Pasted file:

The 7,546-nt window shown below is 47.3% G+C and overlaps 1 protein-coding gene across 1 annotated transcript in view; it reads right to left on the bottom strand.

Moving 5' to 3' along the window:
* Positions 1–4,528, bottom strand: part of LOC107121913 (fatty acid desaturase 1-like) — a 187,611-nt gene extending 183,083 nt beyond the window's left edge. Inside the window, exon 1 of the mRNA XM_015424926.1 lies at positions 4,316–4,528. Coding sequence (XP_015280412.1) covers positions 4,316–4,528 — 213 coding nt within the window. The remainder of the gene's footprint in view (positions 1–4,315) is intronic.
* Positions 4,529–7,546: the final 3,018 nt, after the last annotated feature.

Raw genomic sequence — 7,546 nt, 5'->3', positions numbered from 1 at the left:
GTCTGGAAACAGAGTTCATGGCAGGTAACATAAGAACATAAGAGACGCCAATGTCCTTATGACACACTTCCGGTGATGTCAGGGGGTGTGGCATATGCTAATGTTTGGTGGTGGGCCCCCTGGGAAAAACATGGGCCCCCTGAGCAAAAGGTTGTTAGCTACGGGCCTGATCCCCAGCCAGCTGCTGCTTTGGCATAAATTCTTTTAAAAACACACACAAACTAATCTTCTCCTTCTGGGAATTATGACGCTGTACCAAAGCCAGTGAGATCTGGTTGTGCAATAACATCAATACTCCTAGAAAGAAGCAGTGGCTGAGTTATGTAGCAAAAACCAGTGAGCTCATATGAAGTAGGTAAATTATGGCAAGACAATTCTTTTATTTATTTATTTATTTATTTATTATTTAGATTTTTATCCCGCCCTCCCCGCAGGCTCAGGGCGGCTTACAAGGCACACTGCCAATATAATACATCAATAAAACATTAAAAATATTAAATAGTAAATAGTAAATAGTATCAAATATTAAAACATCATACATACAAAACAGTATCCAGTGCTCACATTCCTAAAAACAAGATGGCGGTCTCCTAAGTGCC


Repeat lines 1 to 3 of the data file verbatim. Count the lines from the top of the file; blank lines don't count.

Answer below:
The 7,546-nt window shown below is 47.3% G+C and overlaps 1 protein-coding gene across 1 annotated transcript in view; it reads right to left on the bottom strand.

Moving 5' to 3' along the window:
* Positions 1–4,528, bottom strand: part of LOC107121913 (fatty acid desaturase 1-like) — a 187,611-nt gene extending 183,083 nt beyond the window's left edge. Inside the window, exon 1 of the mRNA XM_015424926.1 lies at positions 4,316–4,528. Coding sequence (XP_015280412.1) covers positions 4,316–4,528 — 213 coding nt within the window. The remainder of the gene's footprint in view (positions 1–4,315) is intronic.